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Issue 4, 2012
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Thermo-responsive adhesion properties of composite hydrogel microcapsules

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Abstract

The present work describes the synthesis and characterisation of thermo-responsive microcapsules consisting of poly-N-isopropylacrylamide (PNIPAM) hydrogel, hydrophilic citrate-stabilized super-paramagnetic iron oxide nanoparticles (SPIONs) that perform the function of a local heat source and hydrophobic nanoparticles (either SiO2 or oleic acid-coated SPIONs) that stabilize the microcapsule surface. The microcapsules have been synthesized by the inverse Pickering emulsion polymerisation method. The effect of iron oxide concentration in the hydrogel on the shape, size, shrinkage ratio and heating rate of the microcapsules has been systematically investigated. The adhesion properties of the composite microcapsules towards a range of substrates have been characterised in a microfluidic flow cell and it was found that the temperature-induced change of the microcapsule size is an effective way of controlling adhesion. The induction heating of the embedded SPIONs makes it possible to control adhesion remotely in environments where macroscopic heating is not possible.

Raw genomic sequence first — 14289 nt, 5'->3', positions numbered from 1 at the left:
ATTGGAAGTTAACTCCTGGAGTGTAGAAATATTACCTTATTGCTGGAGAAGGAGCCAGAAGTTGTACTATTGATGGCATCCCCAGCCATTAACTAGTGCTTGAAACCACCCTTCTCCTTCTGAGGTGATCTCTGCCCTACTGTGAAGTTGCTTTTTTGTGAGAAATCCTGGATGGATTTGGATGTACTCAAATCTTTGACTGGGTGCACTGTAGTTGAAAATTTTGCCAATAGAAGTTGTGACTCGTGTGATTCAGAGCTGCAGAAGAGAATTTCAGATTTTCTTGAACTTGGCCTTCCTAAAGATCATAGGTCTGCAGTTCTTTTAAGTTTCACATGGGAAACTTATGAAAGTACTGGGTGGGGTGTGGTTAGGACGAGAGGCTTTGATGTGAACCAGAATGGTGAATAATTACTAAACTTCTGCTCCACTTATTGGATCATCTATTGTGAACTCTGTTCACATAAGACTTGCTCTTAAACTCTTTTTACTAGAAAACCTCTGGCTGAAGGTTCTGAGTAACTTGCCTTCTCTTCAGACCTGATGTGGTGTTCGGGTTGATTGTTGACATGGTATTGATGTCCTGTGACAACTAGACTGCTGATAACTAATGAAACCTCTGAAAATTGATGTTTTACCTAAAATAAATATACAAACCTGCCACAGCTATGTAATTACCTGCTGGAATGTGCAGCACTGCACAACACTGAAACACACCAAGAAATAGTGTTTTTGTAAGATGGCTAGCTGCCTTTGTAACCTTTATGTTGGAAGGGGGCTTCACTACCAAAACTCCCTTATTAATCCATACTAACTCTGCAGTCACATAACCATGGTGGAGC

Graphical abstract: Thermo-responsive adhesion properties of composite hydrogel microcapsules

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Publication details

The article was received on 19 Sep 2011, accepted on 26 Oct 2011 and first published on 23 Nov 2011


Article type: Paper
DOI: 10.1039/C1SM06783D
Citation: Soft Matter, 2012,8, 1087-1095
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    Thermo-responsive adhesion properties of composite hydrogel microcapsules

    V. Tokárová, A. Pittermannová, J. Čech, P. Ulbrich and F. Štěpánek, Soft Matter, 2012, 8, 1087
    DOI: 10.1039/C1SM06783D

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